Rhamnus cathartica L.
Leaves & stems: Ovate or elliptic, with prominent veins curving toward tip. Mostly opposite leaves, 1-2.5” long, with tiny teeth. Leaves remain on plants and stay green into fall. Bark is gray to brown with prominent light-colored lenticels. Cut bark exposes an orange inner cambium layer.
Flowers: Inconspicuous, small and clustered in leaf axils. Fragrant, greenish-yellow, 4-petaled flowers that bloom in spring.
Fruits & seeds: Abundant clusters of round, black, pea-sized fruit. Ripen on female plants in late summer. Dispersed by birds and mammals. Fruits remain on plants into winter after all the leaves have fallen.
Similar species: Glossy buckthorn (Rhamnus frangula; invasive) is similar to common buckthorn. Leaves are mostly opposite, with greater number of veins. Upper surface of leaves are shiny with undersides dull.
Alder buckthorn (Rhamnus alnifolia; native) is under 3’ tall with thornless twigs. Lance-leafed buckthorn (R. lanceolata; native) is less than 6’ tall, found in wet areas and on dry limestone slopes, and has alternate leaves, 2-6” long, gradually tapering to a point at the tip. Carolina buckthorn (R. caroliniana; native), found in the southern Midwest, is 10-30’ tall with toothed, mostly alternate leaves, 2-3” long.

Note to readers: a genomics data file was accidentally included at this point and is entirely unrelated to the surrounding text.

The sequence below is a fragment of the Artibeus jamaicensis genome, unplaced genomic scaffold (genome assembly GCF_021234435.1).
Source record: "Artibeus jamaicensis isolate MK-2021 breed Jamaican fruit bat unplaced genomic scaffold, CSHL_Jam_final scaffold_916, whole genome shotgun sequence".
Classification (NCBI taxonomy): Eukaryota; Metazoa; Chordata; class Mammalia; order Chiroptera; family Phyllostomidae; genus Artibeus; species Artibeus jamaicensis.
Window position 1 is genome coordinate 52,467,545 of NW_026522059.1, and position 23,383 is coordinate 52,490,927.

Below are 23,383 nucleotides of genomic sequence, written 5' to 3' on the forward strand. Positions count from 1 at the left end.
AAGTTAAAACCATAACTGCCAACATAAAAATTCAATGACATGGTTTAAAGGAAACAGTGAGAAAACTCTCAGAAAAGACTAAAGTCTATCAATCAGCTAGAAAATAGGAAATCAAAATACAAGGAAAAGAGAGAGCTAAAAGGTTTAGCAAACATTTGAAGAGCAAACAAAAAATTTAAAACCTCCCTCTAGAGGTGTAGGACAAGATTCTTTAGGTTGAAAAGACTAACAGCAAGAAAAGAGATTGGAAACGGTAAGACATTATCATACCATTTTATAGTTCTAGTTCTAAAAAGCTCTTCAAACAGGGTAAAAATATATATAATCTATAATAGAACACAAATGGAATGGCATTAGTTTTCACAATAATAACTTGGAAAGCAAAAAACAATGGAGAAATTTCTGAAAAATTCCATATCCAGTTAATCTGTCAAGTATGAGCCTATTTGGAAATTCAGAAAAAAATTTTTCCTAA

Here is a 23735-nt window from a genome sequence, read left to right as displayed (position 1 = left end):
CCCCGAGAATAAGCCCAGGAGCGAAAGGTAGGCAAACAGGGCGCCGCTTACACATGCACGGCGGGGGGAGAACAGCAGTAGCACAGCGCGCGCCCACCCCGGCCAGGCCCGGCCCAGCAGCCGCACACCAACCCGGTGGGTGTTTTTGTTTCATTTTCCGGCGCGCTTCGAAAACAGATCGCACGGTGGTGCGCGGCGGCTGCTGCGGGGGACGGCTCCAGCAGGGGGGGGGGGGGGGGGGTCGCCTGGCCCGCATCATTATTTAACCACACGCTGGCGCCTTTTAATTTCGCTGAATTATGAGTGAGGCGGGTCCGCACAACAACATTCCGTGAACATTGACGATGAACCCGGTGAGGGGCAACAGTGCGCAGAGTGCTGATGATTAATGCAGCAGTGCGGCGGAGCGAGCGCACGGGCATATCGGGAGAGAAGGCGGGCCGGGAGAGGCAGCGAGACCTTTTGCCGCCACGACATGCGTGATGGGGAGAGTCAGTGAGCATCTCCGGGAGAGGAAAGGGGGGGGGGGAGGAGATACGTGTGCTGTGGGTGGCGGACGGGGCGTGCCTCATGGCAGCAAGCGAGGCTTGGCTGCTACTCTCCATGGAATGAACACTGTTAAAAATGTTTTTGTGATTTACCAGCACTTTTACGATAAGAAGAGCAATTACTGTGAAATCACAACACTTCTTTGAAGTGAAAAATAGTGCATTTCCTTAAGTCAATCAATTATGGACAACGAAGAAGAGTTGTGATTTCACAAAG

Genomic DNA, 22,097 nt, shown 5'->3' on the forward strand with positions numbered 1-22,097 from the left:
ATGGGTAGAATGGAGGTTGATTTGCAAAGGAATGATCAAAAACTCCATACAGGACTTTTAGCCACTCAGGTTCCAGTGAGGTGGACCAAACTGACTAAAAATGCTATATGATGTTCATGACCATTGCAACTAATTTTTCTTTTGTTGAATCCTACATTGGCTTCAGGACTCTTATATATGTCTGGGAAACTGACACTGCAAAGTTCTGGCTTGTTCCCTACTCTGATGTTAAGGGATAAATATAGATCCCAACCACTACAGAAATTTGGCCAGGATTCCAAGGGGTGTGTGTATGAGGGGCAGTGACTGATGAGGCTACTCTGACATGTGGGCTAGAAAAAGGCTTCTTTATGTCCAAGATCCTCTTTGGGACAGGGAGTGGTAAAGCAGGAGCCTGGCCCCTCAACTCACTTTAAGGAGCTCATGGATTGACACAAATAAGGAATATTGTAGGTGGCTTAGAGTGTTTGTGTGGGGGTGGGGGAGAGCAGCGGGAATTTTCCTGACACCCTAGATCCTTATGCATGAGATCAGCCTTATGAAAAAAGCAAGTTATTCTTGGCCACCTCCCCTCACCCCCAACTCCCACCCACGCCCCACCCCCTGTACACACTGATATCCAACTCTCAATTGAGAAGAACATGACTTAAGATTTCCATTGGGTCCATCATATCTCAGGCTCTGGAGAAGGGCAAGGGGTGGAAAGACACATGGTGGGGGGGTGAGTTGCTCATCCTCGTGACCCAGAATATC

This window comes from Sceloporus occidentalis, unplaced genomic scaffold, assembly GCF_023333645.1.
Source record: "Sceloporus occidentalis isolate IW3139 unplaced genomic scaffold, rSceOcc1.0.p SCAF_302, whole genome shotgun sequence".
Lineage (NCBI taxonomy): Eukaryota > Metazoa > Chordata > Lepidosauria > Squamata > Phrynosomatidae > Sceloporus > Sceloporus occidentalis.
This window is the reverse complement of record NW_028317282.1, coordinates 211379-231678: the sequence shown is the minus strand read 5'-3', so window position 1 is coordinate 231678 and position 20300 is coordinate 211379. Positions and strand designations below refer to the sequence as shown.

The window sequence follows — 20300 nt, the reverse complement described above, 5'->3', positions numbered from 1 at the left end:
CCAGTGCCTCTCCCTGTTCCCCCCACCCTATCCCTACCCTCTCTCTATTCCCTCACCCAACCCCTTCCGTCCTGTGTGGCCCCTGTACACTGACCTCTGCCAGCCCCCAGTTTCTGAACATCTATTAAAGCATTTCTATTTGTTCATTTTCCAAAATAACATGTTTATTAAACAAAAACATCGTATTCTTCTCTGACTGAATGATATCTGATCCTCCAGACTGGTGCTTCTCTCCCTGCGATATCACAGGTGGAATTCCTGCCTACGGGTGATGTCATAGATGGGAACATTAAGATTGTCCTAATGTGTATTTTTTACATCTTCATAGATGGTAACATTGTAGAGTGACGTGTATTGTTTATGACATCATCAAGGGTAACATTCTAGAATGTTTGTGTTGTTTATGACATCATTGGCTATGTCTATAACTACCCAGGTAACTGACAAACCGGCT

Found in woodlands, wetlands and prairies.
Creates dense thickets where nothing can grow beneath it.
|USDA Symbol:||Common Name:||Scientific Name:|
|RHCA3||common buckthorn||Rhamnus cathartica|
ITIS TSN: 28573
Super Division: Spermatophyta
For very small patches of very young seedlings; pull, bag and remove.CHEMICAL:
Glyphosate may be used in 1:1 concentration to cambium layer of cut stumps. May be used in temperatures above 75 degrees but is not effective in temperatures below 40 degrees F. Avoid treatment during spring as sap flow is moving in the wrong direction and chemical will not be carried to the roots where it does its work.BIOLOGICAL:
There are not effective biological controls for Common buckthorn.